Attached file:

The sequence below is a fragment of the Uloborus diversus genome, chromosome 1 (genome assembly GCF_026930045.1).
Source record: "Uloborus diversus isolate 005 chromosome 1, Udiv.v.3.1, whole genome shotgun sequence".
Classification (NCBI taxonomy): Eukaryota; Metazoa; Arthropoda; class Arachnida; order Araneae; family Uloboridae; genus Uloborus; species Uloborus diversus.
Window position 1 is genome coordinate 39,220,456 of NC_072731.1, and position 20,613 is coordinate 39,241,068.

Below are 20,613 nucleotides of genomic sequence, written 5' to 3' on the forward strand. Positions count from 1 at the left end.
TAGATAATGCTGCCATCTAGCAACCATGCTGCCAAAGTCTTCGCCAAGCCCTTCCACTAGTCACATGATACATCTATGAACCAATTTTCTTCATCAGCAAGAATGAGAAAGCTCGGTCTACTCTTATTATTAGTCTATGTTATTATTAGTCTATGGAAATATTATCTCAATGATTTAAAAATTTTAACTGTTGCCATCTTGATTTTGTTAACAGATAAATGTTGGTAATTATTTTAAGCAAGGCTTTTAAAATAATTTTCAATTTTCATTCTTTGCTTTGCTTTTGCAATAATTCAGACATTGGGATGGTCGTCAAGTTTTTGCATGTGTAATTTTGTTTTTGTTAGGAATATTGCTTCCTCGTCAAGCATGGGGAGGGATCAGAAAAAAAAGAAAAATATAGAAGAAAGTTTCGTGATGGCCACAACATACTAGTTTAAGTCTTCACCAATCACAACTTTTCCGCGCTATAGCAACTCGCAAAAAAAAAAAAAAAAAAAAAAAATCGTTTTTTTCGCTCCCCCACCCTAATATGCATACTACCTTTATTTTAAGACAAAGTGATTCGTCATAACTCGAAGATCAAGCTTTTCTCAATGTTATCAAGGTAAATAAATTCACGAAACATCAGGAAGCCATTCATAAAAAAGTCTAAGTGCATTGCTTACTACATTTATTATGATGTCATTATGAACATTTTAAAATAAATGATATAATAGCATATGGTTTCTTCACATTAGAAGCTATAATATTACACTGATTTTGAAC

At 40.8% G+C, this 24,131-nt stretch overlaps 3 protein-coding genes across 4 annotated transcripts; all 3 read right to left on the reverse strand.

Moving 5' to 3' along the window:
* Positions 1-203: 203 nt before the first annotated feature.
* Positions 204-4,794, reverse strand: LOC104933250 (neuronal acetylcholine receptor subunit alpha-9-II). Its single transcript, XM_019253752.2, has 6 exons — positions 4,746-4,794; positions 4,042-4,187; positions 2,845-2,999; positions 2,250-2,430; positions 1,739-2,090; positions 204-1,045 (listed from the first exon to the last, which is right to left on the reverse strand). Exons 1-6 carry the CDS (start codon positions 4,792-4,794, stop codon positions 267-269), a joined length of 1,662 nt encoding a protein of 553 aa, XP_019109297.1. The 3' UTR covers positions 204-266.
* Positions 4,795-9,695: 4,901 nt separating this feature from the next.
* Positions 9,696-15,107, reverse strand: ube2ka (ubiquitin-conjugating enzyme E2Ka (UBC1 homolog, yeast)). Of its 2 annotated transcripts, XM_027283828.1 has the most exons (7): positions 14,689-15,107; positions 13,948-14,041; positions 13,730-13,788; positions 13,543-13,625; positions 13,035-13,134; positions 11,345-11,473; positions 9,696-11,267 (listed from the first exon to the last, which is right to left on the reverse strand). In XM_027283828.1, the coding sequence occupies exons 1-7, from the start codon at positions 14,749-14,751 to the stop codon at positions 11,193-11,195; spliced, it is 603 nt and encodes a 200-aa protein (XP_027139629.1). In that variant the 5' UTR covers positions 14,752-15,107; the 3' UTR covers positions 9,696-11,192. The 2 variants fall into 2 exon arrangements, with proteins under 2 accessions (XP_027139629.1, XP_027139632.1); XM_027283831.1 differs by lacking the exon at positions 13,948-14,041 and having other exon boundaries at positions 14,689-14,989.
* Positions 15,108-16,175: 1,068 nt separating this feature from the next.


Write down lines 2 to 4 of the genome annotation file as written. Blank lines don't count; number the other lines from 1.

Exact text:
Source record: "Uloborus diversus isolate 005 chromosome 1, Udiv.v.3.1, whole genome shotgun sequence".
Classification (NCBI taxonomy): Eukaryota; Metazoa; Arthropoda; class Arachnida; order Araneae; family Uloboridae; genus Uloborus; species Uloborus diversus.
Window position 1 is genome coordinate 39,220,456 of NC_072731.1, and position 20,613 is coordinate 39,241,068.